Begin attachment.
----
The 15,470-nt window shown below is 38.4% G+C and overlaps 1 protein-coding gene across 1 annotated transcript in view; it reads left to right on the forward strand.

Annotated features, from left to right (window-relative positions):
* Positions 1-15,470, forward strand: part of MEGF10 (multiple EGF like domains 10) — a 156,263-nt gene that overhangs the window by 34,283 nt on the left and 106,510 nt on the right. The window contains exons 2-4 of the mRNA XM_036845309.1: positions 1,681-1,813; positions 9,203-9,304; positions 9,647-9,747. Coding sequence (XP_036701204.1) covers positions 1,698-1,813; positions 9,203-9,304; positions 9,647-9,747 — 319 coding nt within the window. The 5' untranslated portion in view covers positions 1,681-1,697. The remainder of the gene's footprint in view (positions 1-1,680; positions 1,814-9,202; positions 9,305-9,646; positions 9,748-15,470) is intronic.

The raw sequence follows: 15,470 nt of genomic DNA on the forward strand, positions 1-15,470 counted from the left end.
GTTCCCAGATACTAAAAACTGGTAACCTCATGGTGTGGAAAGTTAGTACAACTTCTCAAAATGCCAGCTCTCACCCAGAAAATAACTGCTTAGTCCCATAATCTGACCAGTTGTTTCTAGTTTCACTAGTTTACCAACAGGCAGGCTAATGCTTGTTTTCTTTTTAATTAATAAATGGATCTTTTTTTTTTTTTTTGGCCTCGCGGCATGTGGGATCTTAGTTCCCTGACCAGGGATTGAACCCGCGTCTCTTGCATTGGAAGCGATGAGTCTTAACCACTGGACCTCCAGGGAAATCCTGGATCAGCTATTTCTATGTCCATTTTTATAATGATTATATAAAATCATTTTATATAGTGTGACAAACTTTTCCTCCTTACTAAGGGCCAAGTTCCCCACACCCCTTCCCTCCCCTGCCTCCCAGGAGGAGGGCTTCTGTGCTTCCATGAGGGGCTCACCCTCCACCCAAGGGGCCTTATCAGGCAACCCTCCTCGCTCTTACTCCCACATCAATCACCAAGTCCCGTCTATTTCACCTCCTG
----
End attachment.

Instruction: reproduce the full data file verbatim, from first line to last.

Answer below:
The 15,470-nt window shown below is 38.4% G+C and overlaps 1 protein-coding gene across 1 annotated transcript in view; it reads left to right on the forward strand.

Annotated features, from left to right (window-relative positions):
* Positions 1-15,470, forward strand: part of MEGF10 (multiple EGF like domains 10) — a 156,263-nt gene that overhangs the window by 34,283 nt on the left and 106,510 nt on the right. The window contains exons 2-4 of the mRNA XM_036845309.1: positions 1,681-1,813; positions 9,203-9,304; positions 9,647-9,747. Coding sequence (XP_036701204.1) covers positions 1,698-1,813; positions 9,203-9,304; positions 9,647-9,747 — 319 coding nt within the window. The 5' untranslated portion in view covers positions 1,681-1,697. The remainder of the gene's footprint in view (positions 1-1,680; positions 1,814-9,202; positions 9,305-9,646; positions 9,748-15,470) is intronic.

The raw sequence follows: 15,470 nt of genomic DNA on the forward strand, positions 1-15,470 counted from the left end.
GTTCCCAGATACTAAAAACTGGTAACCTCATGGTGTGGAAAGTTAGTACAACTTCTCAAAATGCCAGCTCTCACCCAGAAAATAACTGCTTAGTCCCATAATCTGACCAGTTGTTTCTAGTTTCACTAGTTTACCAACAGGCAGGCTAATGCTTGTTTTCTTTTTAATTAATAAATGGATCTTTTTTTTTTTTTTTGGCCTCGCGGCATGTGGGATCTTAGTTCCCTGACCAGGGATTGAACCCGCGTCTCTTGCATTGGAAGCGATGAGTCTTAACCACTGGACCTCCAGGGAAATCCTGGATCAGCTATTTCTATGTCCATTTTTATAATGATTATATAAAATCATTTTATATAGTGTGACAAACTTTTCCTCCTTACTAAGGGCCAAGTTCCCCACACCCCTTCCCTCCCCTGCCTCCCAGGAGGAGGGCTTCTGTGCTTCCATGAGGGGCTCACCCTCCACCCAAGGGGCCTTATCAGGCAACCCTCCTCGCTCTTACTCCCACATCAATCACCAAGTCCCGTCTATTTCACCTCCTG